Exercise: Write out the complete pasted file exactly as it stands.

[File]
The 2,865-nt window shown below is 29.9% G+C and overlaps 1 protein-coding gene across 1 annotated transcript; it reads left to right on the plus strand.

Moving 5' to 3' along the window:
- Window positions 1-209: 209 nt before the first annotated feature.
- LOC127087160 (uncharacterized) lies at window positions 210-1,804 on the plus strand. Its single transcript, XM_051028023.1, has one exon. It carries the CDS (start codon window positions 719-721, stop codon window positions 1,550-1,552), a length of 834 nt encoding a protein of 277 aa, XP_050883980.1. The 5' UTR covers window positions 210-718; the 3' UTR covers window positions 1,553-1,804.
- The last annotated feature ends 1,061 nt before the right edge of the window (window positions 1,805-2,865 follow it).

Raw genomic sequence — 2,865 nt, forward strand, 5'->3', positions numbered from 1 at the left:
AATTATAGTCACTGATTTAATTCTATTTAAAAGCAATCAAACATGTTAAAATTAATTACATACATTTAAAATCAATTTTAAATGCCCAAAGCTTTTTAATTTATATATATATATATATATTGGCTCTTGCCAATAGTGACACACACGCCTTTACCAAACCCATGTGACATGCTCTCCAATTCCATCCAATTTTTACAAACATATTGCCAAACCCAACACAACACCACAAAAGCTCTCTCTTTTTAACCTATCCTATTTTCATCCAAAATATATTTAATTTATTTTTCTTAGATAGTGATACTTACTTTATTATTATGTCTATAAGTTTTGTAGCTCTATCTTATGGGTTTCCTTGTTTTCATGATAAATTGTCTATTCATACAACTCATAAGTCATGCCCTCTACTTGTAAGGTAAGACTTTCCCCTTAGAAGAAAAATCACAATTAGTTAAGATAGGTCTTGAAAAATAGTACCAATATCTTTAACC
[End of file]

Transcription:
The 2,865-nt window shown below is 29.9% G+C and overlaps 1 protein-coding gene across 1 annotated transcript; it reads left to right on the plus strand.

Moving 5' to 3' along the window:
- Window positions 1-209: 209 nt before the first annotated feature.
- LOC127087160 (uncharacterized) lies at window positions 210-1,804 on the plus strand. Its single transcript, XM_051028023.1, has one exon. It carries the CDS (start codon window positions 719-721, stop codon window positions 1,550-1,552), a length of 834 nt encoding a protein of 277 aa, XP_050883980.1. The 5' UTR covers window positions 210-718; the 3' UTR covers window positions 1,553-1,804.
- The last annotated feature ends 1,061 nt before the right edge of the window (window positions 1,805-2,865 follow it).

Raw genomic sequence — 2,865 nt, forward strand, 5'->3', positions numbered from 1 at the left:
AATTATAGTCACTGATTTAATTCTATTTAAAAGCAATCAAACATGTTAAAATTAATTACATACATTTAAAATCAATTTTAAATGCCCAAAGCTTTTTAATTTATATATATATATATATATTGGCTCTTGCCAATAGTGACACACACGCCTTTACCAAACCCATGTGACATGCTCTCCAATTCCATCCAATTTTTACAAACATATTGCCAAACCCAACACAACACCACAAAAGCTCTCTCTTTTTAACCTATCCTATTTTCATCCAAAATATATTTAATTTATTTTTCTTAGATAGTGATACTTACTTTATTATTATGTCTATAAGTTTTGTAGCTCTATCTTATGGGTTTCCTTGTTTTCATGATAAATTGTCTATTCATACAACTCATAAGTCATGCCCTCTACTTGTAAGGTAAGACTTTCCCCTTAGAAGAAAAATCACAATTAGTTAAGATAGGTCTTGAAAAATAGTACCAATATCTTTAACC